The Number One Thing Every (Young) Entrepreneur Should Do FirstMarch 20, 2015
5 Keys to Build the Core; 5 Regrets of the Dying; Free-Range Parenting; Mastering AnythingApril 2, 2015
"…keeping you great"
Need Stories for Next FORTUNE Column — do you have unique ways to make your company meetings effective? More below, but first…
Salim Ismail's Story — join the author of Exponential Organizations (ExOs) Tuesday afternoon, March 31st at 2PM EST for a 60 minute webinar. Don't miss out on this great opportunity to hear from one of the most influential thinkers of the 21st century. As I mentioned last week, Scaling Up isn't complete without also reading Salim's book. Click here to reserve your spot!
HuffPost Story — my first Huffington Post blog debuted last week titled "The Number One Thing Every (Young) Entrepreneur Should Do First" – it's probably not what you would think. Here's a link. Please share with all the potential young entrepreneurs you know. Thanks.
Story Selling — stories are more powerful than facts, logic, education, or even personal observation. And 3-time Emmy award winner Nick Nanton and J.W. Dick have authored a book that walks you through in detail how to craft and promote your company's story (or any story you might tell at a wedding, dinner party, etc.). Titled Story Selling: Hollywood Secrets Revealed – How to Sell without Selling, Nanton and Dick walk you through the four major plots that power all effective biz stories:
- Overcoming the Monster
- Rags to Riches
- The Quest
…and then provide plenty of examples how companies (and CEOs) have used these to create their stories, including crafting the "logline" and the six steps for structuring the final story. They then detail how to use the story to drive the branding of you and your firm and keep you top-of-mind. Their local used car dealer example shows how these ideas are accessible to all businesses. Start with the Foreword and Chapter 6. Then come hear Nick walk us through this story-crafting process at our Leadership Summit May 12 – 13, Orlando. Book club and GPro members will receive the book next week.
Steve Jobs' (Latest) Story — and the master of story selling was Steve Jobs, whose story embraced all four major plots. And this wasn't by accident, as Steve loved to guide the media to craft these stories about him as we learn in the latest book on Steve titled Becoming Steve Jobs: The Evolution of a Reckless Upstart into a Visionary Leader was released this week. I grabbed a copy and started plowing through it.
Skip First Four Chapters — The first four chapters bored me to tears – simply rehashing what every other book and movie has described already. However, Chapters 5 – 8 provides sufficient new information into the "art of the deal" during Steve's wilderness years with Pixar and NeXT to give you real insights into some negotiation and management lessons you can use in your own ventures. That's as far as I've gotten since Tuesday. I still think Adam Lashinsky's book Inside Apple provides the most usable insights into how to scale-up a significant business, including details into how Steve structured his work week.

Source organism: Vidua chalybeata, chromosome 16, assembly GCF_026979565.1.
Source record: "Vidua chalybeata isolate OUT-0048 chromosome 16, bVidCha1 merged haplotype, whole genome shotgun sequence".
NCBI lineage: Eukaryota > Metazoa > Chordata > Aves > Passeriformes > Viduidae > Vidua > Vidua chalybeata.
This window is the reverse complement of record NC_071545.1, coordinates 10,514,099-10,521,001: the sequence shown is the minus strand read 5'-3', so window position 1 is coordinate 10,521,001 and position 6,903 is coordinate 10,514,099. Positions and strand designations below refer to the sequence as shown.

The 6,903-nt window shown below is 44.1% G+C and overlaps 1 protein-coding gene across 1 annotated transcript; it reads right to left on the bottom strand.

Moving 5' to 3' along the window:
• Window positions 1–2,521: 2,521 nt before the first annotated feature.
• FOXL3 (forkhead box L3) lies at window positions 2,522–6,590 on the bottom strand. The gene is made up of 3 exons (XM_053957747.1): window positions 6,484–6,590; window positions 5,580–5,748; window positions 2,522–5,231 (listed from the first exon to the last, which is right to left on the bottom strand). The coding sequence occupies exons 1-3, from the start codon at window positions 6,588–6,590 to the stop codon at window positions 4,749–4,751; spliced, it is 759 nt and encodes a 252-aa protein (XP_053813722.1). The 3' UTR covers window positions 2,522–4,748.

The Real Story — I mention Steve's calendar because the real one-page strategic plan is your calendar – how you spend your day – which reflects the true strategies, tactics, and priorities of you and the company. For Steve, having lunch almost every day with Apple's top designer Jony Ives; chairing the Wed. afternoon three hour marketing meeting; spending 3 hours/day on whatever was the main new product; and interacting with customers most afternoons reflected perfectly the vision and priorities of Apple.
Stories of Other Great Leaders — The World's 50 Greatest Leaders list, selected by FORTUNE and a special group of advisors, was released this week. Tim Cook, Apple's CEO, is #1. Also counted among the top 10 include China's and India's presidents, the pope, and Taylor Swift (for taking on Spotify, etc.). This link will show a quick snapshot of all 50 – then choose a few to read about.
Cinderella Stories — but is it OK that employees watch sports at work? Several lesser ranked teams are still in the hunt for glory as the NCAA Basketball tournament is down to the final 16 (Go Shockers!) and congrats to Australia and New Zealand for making it into the finals of the ICC Cricket World Cup. With all the excitement (and madness!), what should company policy be in viewing sports at work. According to Ron Friedman, author of The Best Place to Work, game-viewing parties accomplish many of the things necessary to create an engaged workforce. Notes Friedman:
He goes on to share several ways to use the office tournament pool more effectively to build teamwork and provide some incentives aligned with company priorities. Take 2 minutes to scan through the CNN article – it's a well written and clever take on a perennial issue.
Stories Needed — For my next FORTUNE column I will be writing about how to make company meetings better. Has your company come up with a way to get better results from your meetings that readers haven't heard everywhere else? Have you added–or subtracted–a process that made them better? Changed the setting? Changed what you work on when your team gathers? I'd like to hear about it. Please include the name of your business, the city where it is based, the number of employees and your annual revenue (Fortune requires this). Please reply by March 27 to [email protected].
Better Book Club — What's your team reading? Increase your books read per team member. Easy, Proven, and in the Cloud at http://www.BetterBookClub.com.
Align Dashboard — Want to keep track of your plans and progress in the cloud? The complete Growth Tools and Rockefeller Habits disciplines in a SaaS offering.